The opinion of the court was delivered by: MCNICHOLS
This action for personal injuries comes before the Court on defendant's Motion for Partial Summary Judgment. Plaintiff seeks to recover for injuries which allegedly resulted from the failure of a "Bechtol Total Hip" prosthesis. Plaintiff's complaint raises three theories of recovery: negligence, strict liability and breach of common law and statutory implied warranties. Defendant seeks judgment on the breach of warranty claim on the basis that there is no evidence of a sale of the prosthesis and that the plaintiff is not in privity of contract with the defendant/remote manufacturer.
The motion raises two issues. Does the failure of the plaintiff, at this juncture, to prove a sale preclude recovery for breach of warranty. If it does not preclude the action, is privity a prerequisite to recovery for breach of an implied warranty.
The plaintiff by his attorney's affidavit and Statement of Genuine Issues coupled with the defendant's admission that Richard's Manufacturing Co. manufactured and distributed the prosthesis device indicates that there is a genuine issue of material fact as to the existence of a sale of the prosthesis. This issue which can only be resolved by the completion of discovery or at trial precludes a partial summary judgment on the "sale" issue. Santos v. Scindia, 598 F.2d 480 (9th Cir. 1979); Scharf v. United States Attorney General, 597 F.2d 1240 (9th Cir. 1979); Armstrong Cork Co. v. Drott Mfg. Co., 433 F. Supp. 413 (E.D.Pa.1977).
As to the "privity" issue, the plaintiff has failed to controvert the defendant's contention that there is no contractual privity between the plaintiff/buyer and the defendant/remote manufacturer. Absent a contradiction or a Statement of Genuine Issues as to the privity question by the plaintiff, this Court assumes that the lack of privity is admitted. LR 13.
Since the parties are deemed to have admitted the lack of privity and since the privity issue may be resolved as a matter of law, the privity issue is ripe for summary judgment. Smith v. Califano, 597 F.2d 152, 155 n.4 (9th Cir. 1979).
The plaintiff's citation to the court's language in Daughtry v. Jet Aeration Co., 91 Wash.2d 704, 592 P.2d 631 (1979), does not support the plaintiff's contention that the common law theory of implied warranty without privity survived the Ulmer decision. The language in Daughtry was taken from a long line of cases which had their origin in Mazetti v. Armour & Co., 75 Wash. 622, 135 P. 633 (1913). Mazetti and its progeny existed under the label of implied warranty without privity. As noted, the Ulmer court after a detailed consideration of the underlying case law, the theory, and the shortcomings of the label, affirmed the case law and the theory. However, after noting Dean Prosser's comment that "It is much simpler to regard the liability here stated (implied warranty) as merely one of strict liability in tort," the Ulmer court expressly discarded the label of "implied warranty" and adopted the language of § 402A. Ulmer v. Ford Motor Co., 75 Wash.2d 522, 531-32, 452 P.2d 729, 734-35 (1969). Thus, the Mazetti line of cases and their rationale were drawn under a new label, strict liability in tort. The concept of a common law implied warranty action without privity as it was known prior to Ulmer, no longer exists.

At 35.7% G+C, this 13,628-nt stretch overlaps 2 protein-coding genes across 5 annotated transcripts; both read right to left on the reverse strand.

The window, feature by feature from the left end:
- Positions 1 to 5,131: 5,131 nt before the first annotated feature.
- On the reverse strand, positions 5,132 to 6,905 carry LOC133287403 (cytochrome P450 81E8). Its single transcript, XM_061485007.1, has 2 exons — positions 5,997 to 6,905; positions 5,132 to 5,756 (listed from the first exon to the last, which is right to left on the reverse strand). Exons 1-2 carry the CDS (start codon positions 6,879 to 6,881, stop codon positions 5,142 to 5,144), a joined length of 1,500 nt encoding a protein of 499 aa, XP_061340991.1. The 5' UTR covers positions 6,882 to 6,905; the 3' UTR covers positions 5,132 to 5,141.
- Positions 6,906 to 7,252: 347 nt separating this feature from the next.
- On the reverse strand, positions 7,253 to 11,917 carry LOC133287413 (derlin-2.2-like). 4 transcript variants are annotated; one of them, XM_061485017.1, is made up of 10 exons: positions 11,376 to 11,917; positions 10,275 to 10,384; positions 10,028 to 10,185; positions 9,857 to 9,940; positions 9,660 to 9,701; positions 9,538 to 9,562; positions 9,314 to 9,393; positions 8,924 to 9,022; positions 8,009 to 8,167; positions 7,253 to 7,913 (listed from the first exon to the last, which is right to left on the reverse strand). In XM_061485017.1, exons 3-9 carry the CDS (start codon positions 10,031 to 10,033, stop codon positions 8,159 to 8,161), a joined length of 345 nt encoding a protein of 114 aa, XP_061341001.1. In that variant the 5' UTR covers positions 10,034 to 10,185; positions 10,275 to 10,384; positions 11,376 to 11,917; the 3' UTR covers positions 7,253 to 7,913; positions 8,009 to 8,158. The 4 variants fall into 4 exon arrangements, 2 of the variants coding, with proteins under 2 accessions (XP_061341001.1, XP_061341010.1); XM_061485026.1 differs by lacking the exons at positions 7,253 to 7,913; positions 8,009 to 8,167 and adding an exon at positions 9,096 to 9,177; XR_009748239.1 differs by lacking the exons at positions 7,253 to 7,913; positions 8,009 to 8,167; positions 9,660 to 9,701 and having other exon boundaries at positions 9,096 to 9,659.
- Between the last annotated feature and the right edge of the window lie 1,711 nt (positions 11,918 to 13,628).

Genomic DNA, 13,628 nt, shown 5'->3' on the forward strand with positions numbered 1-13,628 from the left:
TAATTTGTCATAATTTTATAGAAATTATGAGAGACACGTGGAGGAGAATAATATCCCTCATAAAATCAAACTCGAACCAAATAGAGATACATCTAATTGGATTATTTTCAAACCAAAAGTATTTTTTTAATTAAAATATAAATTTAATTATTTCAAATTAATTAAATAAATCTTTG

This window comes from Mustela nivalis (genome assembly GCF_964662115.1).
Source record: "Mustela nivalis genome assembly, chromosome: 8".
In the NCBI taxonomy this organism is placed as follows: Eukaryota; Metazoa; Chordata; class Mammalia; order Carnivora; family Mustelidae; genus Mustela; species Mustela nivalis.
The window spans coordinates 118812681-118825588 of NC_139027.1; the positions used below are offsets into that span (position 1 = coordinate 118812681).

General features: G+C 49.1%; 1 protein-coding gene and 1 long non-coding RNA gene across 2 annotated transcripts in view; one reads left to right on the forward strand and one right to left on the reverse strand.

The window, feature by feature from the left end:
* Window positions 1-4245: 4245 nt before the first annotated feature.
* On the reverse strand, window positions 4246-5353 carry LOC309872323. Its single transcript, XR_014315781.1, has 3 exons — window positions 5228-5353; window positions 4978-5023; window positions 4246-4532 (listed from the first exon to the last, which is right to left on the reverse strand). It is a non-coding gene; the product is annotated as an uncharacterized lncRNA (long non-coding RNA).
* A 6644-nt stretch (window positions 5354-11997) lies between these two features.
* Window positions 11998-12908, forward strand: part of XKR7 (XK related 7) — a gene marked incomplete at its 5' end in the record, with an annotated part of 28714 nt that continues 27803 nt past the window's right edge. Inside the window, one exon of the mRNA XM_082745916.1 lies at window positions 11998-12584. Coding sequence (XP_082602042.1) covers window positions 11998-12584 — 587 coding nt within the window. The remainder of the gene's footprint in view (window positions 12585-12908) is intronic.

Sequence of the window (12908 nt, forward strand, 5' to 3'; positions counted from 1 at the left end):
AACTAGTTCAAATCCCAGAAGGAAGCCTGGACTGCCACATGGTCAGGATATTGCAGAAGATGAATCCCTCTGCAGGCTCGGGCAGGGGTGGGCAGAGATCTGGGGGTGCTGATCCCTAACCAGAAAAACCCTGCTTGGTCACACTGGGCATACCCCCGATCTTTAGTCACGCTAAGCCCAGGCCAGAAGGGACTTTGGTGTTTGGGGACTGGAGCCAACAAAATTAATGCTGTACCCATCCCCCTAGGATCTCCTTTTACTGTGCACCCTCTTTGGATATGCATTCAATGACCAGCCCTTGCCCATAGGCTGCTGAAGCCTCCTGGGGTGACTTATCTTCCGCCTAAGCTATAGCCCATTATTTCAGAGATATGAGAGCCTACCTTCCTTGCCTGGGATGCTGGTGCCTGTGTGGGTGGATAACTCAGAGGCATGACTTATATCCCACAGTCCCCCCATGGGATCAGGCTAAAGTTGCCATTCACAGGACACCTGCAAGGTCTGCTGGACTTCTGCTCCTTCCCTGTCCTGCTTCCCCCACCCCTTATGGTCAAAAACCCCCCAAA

The only other post Ulmer case cited by the plaintiff, Berg v. General Motors Corp., 87 Wash.2d 584, 555 P.2d 818 (1976), supports the defendant and not the plaintiff. Berg does not stand for the proposition that a remote purchaser may recover in implied warranty. Rather, in dictum the Berg court noted:
Each theory has a historical basis and should have its identification kept intact. "Privity' as a limitation, only inheres in warranty.
Berg v. General Motors Corp., 87 Wash.2d at 594, 555 P.2d at 823.
The Berg court went on to hold that a plaintiff may recover purely economic losses against a remote manufacturer under a negligence theory. The dictum and holding of Berg are in concert with the Ulmer decision.
Despite the unfortunate and unnecessary language in Daughtry v. Jet Aeration Co. and the status of the Berg language, the common law theory is still not a viable theory of recovery.
As to the statutory implied warranties, the Washington court, prior to the enactment of the Uniform Commercial Code, has consistently required contractual privity between the plaintiff and defendant. As noted in Esborg v. Bailey Drug Co., 61 Wash.2d 347, 378 P.2d 298 (1963), warranties under the Uniform Sales Act ran between the buyer and the seller. Implied warranties, if any, from the remote manufacturer to the consumer arose from the common law. Esborg, 61 Wash.2d at 352, 378 P.2d at 301. Since under the facts of this case the implied warranties under the Uniform Sales Act are essentially the same as those of the Code, ...